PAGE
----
The Andes. A set of mountains that outline the South American continent. Seven thousand five hundred kilometers of highlands bordering the Pacific, with an average height of 4,000 meters.
Argentinians, Chileans, Bolivians, Colombians, Ecuadorians and Peruvians are familiar with these mountains. The landscape’s sinuous form is part of the South Americans who live and move among them.
In these countries, the transport of food and goods is done primarily by cars and trucks that must cross the pronounced forms of this mountain range. Similarly, for many in these countries, the proverbial trip to the sea involves long hours of driving up and down narrow and dangerous roads at the same slow pace as the trucks carrying food and goods that they follow.
So steep and broken are the Andean roads that certain stretches in Colombia, Ecuador and Peru have been renamed for their slopes and vertiginous curves: “Alcanza perros” (the tired dog), “Nariz del Diablo” (Devil's Nose), “Cabuya” (the rope), “El Violín” (the violin), and sarcastically, "La línea" (the Line).
In Peru, several roads that cross the Andes to connect the plains with the sea cause such dizziness that cars sometimes turn back, children and grandmothers feel sick, engines grind to a halt and, in the worst case scenario, accidents happen.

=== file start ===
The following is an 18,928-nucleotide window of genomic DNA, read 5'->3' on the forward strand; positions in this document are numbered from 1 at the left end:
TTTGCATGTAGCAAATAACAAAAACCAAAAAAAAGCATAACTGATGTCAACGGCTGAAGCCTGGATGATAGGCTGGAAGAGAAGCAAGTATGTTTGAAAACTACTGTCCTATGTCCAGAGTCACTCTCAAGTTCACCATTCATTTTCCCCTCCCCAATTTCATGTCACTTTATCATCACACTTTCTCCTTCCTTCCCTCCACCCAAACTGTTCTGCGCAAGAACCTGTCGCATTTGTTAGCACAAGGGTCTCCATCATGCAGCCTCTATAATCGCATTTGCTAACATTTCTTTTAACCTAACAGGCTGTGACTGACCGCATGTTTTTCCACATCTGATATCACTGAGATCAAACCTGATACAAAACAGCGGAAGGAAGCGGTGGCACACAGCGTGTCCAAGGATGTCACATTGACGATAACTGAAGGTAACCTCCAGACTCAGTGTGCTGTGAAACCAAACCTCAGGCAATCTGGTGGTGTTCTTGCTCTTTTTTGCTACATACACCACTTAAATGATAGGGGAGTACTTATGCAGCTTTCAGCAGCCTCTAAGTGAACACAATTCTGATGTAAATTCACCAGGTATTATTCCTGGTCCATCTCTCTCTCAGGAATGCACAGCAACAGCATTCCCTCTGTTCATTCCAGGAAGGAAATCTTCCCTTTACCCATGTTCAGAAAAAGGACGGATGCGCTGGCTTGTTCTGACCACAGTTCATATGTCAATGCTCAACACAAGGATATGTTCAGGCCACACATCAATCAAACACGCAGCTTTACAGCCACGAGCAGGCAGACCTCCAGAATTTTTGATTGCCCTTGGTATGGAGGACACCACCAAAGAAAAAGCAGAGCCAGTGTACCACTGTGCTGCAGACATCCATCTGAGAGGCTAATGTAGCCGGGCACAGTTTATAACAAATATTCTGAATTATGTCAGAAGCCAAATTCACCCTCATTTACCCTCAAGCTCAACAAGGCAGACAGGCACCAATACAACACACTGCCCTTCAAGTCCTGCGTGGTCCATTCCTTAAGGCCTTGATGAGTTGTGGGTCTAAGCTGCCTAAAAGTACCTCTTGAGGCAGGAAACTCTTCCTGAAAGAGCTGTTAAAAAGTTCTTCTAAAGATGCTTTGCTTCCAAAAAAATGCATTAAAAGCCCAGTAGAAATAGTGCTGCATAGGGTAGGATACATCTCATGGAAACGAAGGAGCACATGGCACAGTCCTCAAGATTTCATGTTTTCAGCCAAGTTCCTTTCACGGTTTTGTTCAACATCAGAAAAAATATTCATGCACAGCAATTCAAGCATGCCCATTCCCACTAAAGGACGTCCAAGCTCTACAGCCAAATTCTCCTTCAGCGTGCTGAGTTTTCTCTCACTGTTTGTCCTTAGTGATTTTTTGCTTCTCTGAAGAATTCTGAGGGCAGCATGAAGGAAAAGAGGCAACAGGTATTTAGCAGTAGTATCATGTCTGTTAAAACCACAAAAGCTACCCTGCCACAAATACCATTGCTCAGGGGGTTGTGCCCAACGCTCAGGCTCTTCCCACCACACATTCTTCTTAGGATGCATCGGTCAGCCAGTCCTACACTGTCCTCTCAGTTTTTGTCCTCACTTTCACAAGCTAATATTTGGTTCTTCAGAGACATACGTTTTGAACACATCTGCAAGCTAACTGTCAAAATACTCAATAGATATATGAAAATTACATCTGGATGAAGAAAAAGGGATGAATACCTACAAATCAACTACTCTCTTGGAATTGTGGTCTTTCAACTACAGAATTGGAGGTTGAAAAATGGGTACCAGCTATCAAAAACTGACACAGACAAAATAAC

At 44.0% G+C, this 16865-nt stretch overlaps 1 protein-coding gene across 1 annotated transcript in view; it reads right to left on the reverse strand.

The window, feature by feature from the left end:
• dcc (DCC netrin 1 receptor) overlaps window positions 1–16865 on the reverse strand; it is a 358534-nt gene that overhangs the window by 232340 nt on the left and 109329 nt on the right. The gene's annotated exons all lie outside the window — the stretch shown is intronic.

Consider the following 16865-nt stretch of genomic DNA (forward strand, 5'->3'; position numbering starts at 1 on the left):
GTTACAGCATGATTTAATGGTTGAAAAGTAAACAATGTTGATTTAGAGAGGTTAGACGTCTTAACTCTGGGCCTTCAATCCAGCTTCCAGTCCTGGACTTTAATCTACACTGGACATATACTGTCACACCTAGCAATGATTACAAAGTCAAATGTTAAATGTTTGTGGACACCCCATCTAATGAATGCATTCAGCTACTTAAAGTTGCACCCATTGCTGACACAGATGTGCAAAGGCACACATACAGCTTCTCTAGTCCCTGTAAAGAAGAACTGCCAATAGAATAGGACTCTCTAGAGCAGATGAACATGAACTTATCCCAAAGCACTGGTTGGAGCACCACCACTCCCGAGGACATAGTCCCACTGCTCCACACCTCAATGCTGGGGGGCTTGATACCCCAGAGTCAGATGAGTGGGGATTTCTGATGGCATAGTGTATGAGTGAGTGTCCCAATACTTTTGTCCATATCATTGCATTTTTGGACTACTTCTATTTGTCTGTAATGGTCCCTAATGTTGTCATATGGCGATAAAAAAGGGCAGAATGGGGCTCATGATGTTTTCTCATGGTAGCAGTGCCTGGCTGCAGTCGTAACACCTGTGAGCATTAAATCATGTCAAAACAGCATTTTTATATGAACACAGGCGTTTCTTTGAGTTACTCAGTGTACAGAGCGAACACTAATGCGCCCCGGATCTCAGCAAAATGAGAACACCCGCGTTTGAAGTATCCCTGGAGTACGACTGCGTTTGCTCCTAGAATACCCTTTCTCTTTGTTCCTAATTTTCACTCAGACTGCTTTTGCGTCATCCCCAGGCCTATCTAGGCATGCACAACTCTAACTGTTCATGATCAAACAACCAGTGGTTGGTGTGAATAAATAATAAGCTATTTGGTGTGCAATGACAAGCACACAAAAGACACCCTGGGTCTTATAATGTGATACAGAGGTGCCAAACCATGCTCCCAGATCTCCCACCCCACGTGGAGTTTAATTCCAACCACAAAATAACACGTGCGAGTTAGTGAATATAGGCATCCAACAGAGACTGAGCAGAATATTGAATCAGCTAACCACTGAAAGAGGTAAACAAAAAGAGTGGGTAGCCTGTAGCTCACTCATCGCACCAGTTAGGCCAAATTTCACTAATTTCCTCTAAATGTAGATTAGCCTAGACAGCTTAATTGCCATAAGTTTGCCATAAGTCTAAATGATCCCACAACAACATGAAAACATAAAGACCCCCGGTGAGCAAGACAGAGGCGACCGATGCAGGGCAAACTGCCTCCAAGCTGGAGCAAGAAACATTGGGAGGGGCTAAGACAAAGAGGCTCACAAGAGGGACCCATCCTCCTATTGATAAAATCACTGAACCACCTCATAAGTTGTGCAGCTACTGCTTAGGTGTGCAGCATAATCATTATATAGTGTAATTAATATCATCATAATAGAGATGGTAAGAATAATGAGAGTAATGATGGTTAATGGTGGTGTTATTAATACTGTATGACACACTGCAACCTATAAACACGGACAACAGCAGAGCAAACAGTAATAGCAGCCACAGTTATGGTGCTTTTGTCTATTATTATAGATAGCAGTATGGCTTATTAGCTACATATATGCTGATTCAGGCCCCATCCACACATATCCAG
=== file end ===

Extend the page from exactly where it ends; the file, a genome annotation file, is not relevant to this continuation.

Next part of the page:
Often, there are no ambulances or shops nearby to provide assistance, however, there is always someone willing to help, and eager to detect a problem and devise a creative way to solve it. Here, when mechanical failure occurs or when assistance of any kind is requested on these roads of Peru, there are the bomberitos or “little firemen”: children and adolescents who assist bringing car parts, helping to push a vehicle or conduct a rescue operation in exchange for a few coins.
With carts built out of sturdy wooden tables and ball bearing wheels, perfect for fitting two or three kids inside, these children hitch themselves to other cars or just hold on with their hands to the backs of trucks, in order to climb the steep hills to those who await their services. No helmets, but a thick stick that they can drag to slow down their makeshift ride. The bomberitos have become well-known heroes on these roads, often giving a hand to people trapped in an accident, in return for a few Peruvian soles, money that will go the survival of their families. For that small fee, the bomberitos of Peru are the best guardians of the road.